Kaffir Boy Sentences
Direct Object Sentences (10)
“Look over there,” Granny pointed. “White schoolchildren are crossing the road.”
The boys were neatly dressed in snow-white shirts, blazers with badges, preppy caps with badges, ties matching the badges, shiny black and brown shoes, worsted knee-high socks.
The girls wore pleated gym dresses with badges, show-white shirts, caps with badges, blazers with badges, ties matching badges, shining black and brown shoes.
I appeared like a Jack-in-the-box.
Clyde quickly ran down his long list of “easy” books
“Watch your filthy mouth, Clyde,” Mrs. Smith said, flushing crimson.
My senses were numb with anger; I moved about as in a nightmare, obeying every order.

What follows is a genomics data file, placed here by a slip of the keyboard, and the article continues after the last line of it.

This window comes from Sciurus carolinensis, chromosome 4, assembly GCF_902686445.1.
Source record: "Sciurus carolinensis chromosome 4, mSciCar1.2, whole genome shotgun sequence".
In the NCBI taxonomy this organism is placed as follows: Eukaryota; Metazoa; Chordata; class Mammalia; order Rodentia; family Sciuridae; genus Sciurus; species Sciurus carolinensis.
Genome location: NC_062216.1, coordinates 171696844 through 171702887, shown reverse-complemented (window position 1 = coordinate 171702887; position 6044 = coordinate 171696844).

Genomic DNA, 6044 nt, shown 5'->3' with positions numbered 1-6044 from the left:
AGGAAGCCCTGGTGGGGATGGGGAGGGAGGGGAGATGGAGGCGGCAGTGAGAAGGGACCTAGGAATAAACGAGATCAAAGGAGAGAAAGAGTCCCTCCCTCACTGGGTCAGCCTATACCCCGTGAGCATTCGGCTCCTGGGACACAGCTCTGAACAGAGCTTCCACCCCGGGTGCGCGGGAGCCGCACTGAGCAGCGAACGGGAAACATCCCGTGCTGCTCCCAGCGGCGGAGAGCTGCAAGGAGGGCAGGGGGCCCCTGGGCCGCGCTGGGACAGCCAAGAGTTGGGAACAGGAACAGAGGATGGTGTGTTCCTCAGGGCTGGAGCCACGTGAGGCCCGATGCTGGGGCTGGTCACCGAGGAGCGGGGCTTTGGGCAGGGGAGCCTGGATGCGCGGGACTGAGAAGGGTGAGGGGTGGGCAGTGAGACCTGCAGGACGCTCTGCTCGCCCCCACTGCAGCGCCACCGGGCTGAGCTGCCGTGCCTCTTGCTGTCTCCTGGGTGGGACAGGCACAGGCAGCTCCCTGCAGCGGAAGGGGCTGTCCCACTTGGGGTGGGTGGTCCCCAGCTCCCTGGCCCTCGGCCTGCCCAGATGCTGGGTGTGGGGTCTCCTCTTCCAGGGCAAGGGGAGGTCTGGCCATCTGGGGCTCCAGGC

We finally came to Clyde’s playroom.
Mrs. Smith’s neighbour’s children kept on casting curious glances over the fence
I could not find the answers, yet I felt there was something wrong about white people having everything, and black people nothing.
Indirect Object Sentences (5)
I gazed through the window and for the first time in my life saw white schoolchildren.
Minutes after all the white schoolchildren were safely across, traffic moved.
She called me to the care to remove several shopping bags from the backseat.
All information was entered onto forms, to be fed into a computer later.
The white man stared at them for a couple moments, then said: “Okay, next
Appositive sentences (5)
As we …
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